C. Barr Taylor

Publication Details

  • The Depression Interview and Structured Hamilton (DISH): Rationale, development, characteristics, and clinical validity PSYCHOSOMATIC MEDICINE Freedland, K. E., Skala, J. A., Carney, R. M., Raczynski, J. M., Taylor, C. B., de Leon, C. F., Ironson, G., Youngblood, M. E., Krishnan, K. R., Veith, R. C. 2002; 64 (6): 897-905


    The Depression Interview and Structured Hamilton (DISH) is a semistructured interview developed for the Enhancing Recovery in Coronary Heart Disease (ENRICHD) study, a multicenter clinical trial of treatment for depression and low perceived social support after acute myocardial infarction. The DISH is designed to diagnose depression in medically ill patients and to assess its severity on an embedded version of Williams' Structured Interview Guide for the Hamilton Depression scale (SIGH-D). This article describes the development and characteristics of the DISH and presents a validity study and data on its use in ENRICHD.In the validity study, the DISH and the Structured Clinical Interview for DSM-IV (SCID) were administered in randomized order to 57 patients. Trained interviewers administered the DISH, and clinicians administered the SCID. In ENRICHD, trained research nurses administered the DISH and recorded a diagnosis. Clinicians reviewed 42% of the interviews and recorded their own diagnosis. The Beck Depression Inventory (BDI) was administered in both studies.In the validity study, the SCID diagnosis agreed with the DISH on 88% of the interviews (weighted kappa = 0.86). In ENRICHD, the clinicians agreed with 93% of the research nurses' diagnoses. The BDI and the Hamilton depression scores derived from the DISH in the two studies correlated 0.76 (p < .0001) in the validity study and 0.64 (p < .0001) in ENRICHD.These findings support the validity of the DISH as a semistructured interview to assess depression in medically ill patients. The DISH is efficient in yielding both a DSM-IV depression diagnosis and a 17-item Hamilton depression score.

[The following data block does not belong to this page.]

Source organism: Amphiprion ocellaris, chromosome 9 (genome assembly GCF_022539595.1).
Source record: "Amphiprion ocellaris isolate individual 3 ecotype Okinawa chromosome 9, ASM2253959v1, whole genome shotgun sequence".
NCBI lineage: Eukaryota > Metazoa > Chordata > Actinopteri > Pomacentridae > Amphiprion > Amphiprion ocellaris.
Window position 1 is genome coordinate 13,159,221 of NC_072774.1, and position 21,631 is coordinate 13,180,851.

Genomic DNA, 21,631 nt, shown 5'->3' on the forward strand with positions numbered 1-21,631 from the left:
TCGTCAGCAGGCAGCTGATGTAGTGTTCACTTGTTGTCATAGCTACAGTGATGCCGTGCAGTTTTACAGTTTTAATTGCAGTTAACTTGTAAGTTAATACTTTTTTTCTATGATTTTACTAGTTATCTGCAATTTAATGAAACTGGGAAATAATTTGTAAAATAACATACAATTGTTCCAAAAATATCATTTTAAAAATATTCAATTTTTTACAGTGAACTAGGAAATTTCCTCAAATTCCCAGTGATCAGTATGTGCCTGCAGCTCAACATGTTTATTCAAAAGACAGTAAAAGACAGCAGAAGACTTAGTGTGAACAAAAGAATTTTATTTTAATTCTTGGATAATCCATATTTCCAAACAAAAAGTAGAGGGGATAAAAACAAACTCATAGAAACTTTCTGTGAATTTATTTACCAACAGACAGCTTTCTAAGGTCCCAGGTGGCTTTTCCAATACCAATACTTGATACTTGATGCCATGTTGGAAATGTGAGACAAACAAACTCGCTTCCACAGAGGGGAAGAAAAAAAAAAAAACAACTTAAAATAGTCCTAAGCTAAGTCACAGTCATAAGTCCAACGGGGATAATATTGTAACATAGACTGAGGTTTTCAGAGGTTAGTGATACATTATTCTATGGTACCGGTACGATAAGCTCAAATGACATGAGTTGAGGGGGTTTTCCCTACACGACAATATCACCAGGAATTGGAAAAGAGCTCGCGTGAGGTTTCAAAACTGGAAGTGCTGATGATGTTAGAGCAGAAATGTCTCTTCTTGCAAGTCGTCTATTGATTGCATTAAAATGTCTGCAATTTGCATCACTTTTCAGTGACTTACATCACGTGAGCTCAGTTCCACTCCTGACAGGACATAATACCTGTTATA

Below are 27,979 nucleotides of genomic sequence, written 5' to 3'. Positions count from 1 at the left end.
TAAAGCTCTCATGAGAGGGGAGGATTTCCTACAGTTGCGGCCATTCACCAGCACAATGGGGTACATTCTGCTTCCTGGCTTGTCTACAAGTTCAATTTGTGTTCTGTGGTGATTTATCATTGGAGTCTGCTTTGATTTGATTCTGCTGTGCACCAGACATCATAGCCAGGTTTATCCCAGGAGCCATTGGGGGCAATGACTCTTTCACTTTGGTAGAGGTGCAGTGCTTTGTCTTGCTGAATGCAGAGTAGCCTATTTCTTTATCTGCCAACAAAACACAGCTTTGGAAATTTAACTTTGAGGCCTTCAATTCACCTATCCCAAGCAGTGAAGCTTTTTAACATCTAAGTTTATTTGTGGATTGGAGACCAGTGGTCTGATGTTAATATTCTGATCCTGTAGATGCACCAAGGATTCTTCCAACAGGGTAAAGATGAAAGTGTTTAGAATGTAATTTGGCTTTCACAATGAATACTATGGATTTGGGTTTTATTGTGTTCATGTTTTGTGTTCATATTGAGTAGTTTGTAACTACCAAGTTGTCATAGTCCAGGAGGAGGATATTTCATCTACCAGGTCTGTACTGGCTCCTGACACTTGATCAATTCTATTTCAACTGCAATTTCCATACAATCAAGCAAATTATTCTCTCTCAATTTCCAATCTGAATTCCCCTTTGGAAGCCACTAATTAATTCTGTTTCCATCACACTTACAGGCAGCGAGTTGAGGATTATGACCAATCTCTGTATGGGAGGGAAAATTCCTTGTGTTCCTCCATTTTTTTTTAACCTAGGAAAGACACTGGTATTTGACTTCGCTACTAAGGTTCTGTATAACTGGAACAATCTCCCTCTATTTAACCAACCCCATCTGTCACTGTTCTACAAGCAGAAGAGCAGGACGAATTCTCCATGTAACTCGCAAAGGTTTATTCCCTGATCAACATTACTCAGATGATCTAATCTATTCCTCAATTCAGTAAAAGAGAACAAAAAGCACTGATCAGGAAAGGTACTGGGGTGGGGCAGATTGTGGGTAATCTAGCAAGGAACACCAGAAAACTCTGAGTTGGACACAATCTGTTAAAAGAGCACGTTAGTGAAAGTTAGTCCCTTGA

View details for DOI 10.1097/01.PSY.0000028826.64279.29

    View details for Web of Science ID 000179622900007

    View details for PubMedID 12461195

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